Tommy plays soccer. Adrienne is in her school district's magnet program for gifted children. Carlo is a dynamite baseball player. Jill wants to be the first girl to slam dunk in her league. Eric plays football. All of these children and their peers know the discipline of practice and using strategies for success. One of these children may also be learning how to manage his or her attention disorder.
Children with attention deficit disorders (ADD) have a very difficult time staying focused, attending to relevant language, and attempting to participate in meaningful discussion. They come to religious education after a full academic workday or before or after their extracurricular pursuits. Time and time again, we insist that they sit for quiet discussion, listen to their peers without comment, read with ease, and pray without distraction. Though this is sometimes difficult to do, we should form expectations of their behavior that are consistent with those of their teachers and families. Bright and capable children with attention deficit disorders need their catechists to use good teaching strategies to help them learn, remember, and share.
There are a number of things you can do to help them be READY to manage their own behaviors and poise them for a successful learning experience.
You can set up an environment that will foster their success. The kind of environment in which children with ADD do best is one in which there is structure and in which expectations are clearly communicated. Given this, you can help by clearly articulating rules and directions in positive productive language.
You can also help children to be READY by breaking down assignments and activities into smaller, less complex units, affirming children as they complete each part. In addition, pairing a child with ADD with another child can help him or her remain on task.
The children need to have a READY position for learning, and you can help them demonstrate this. Determine with your group the importance of attentive posture—whether they are sitting in a chair at a table or desk, sitting on the floor cross-legged, or standing in procession. If you have children participating in sports, dance, or cheerleading, invite them to demonstrate their ready position skills as they prepare to play or perform. A READY position also entails having safe hands, so you will want to help the children demonstrate these—working within the boundaries of their personal space and using pencils, pens, or other handheld objects for their intended purposes.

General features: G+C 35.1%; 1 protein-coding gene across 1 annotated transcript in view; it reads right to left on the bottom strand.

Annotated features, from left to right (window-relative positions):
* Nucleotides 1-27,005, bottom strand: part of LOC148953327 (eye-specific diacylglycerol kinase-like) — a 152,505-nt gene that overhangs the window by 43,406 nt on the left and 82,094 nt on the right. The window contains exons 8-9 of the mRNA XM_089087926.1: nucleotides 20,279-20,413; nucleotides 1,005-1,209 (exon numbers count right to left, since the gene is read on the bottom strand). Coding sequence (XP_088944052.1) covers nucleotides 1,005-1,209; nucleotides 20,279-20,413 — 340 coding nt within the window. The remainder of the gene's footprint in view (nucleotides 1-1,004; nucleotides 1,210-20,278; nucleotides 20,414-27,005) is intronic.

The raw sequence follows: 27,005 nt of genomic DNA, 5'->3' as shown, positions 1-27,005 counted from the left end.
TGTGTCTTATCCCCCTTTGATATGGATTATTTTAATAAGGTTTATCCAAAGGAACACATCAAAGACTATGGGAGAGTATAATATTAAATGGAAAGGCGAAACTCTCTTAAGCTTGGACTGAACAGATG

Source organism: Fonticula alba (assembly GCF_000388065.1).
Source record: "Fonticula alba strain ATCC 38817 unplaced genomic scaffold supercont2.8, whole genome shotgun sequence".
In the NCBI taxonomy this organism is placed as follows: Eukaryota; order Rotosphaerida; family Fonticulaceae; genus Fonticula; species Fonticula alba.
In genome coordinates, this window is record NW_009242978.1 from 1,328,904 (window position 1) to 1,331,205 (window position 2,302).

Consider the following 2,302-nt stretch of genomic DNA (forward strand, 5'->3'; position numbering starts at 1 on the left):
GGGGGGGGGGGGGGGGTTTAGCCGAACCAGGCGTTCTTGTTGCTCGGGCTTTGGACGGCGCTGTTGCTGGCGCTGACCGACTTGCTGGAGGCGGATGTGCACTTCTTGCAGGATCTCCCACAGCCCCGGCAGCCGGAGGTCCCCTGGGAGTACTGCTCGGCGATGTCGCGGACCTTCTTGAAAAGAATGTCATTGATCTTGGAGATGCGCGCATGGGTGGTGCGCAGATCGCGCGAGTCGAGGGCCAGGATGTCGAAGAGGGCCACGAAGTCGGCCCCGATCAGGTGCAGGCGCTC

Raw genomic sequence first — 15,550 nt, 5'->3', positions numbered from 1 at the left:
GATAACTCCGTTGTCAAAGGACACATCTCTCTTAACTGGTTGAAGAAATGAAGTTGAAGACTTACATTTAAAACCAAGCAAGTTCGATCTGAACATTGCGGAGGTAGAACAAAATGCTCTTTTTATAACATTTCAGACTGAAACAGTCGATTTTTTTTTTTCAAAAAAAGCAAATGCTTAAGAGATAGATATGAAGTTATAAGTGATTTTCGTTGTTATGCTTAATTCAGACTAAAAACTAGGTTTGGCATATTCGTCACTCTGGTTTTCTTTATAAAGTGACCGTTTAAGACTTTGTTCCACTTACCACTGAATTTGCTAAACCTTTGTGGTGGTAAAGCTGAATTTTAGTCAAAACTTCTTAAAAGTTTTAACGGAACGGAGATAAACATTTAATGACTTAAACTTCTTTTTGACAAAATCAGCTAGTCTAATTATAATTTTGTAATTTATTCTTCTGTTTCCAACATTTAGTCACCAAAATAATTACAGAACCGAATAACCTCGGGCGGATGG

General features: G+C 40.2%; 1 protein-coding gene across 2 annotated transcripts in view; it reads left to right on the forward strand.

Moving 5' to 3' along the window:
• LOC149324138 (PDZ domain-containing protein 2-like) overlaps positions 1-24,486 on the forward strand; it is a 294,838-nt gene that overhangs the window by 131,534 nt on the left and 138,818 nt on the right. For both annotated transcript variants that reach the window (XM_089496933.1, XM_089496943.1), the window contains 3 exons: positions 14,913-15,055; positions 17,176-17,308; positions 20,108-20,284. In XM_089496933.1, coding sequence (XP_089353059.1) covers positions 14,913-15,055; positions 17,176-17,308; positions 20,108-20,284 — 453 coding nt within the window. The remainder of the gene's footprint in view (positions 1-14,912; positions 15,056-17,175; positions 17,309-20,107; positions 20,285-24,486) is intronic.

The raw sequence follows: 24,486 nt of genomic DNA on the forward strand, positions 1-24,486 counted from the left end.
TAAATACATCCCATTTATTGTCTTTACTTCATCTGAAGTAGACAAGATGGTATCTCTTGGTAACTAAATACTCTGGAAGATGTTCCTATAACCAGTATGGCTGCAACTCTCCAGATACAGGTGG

Be sure to reward their READY position often—at least five times during an hour session. Primary age children still delight when rewarded with stickers. Intermediate age and junior high students accept the challenge of leadership when it is expected and noted verbally or with a “high five,” “thumbs up,” or affirming eye contact.
Help the children maintain the READY posture by changing your teaching position in the room. “Tracking the talker,” is a learning strategy that helps all the children focus on the important language of the session, internalize it, and express comprehension. If the children are seated at desks in a traditional classroom environment, make sure you move from side to side, and weave in and out of critical space so they will follow you and be READY for questions, recall, and sharing. If your group gathers around a table, make sure you stand and move around the learning space, keeping good eye contact with each child. You will lose their attention if you stand in the same place for too long. Tracking you will help them stay on task and remember the important message of God's Word.
Children with attention disorders will respond to simple, well articulated, and consistently managed strategies such as the following:
place the child near your desk or seat with his or her back to the other children if possible
try to eliminate distractions (seat the child away from windows, air-conditioner units, AV equipment, and so on) and provide only those materials needed to complete the task at hand
alert the child to upcoming changes and transitions in activities
when asking a question of the child, begin by calling the child's name and then pausing so that you have his or her full attention
state directions clearly and repeat them
try to be patient and focus on rewarding good behavior rather than punishing poor behavior
Finally, communication with parents of children with attention disorders is essential. Talk to your catechetical leader about the best way to facilitate such communication. By working together with parents and your catechetical leader, your religious education sessions can begin discipleship-training by helping the children to be READY to hear God's Word and welcome it into their hearts and minds.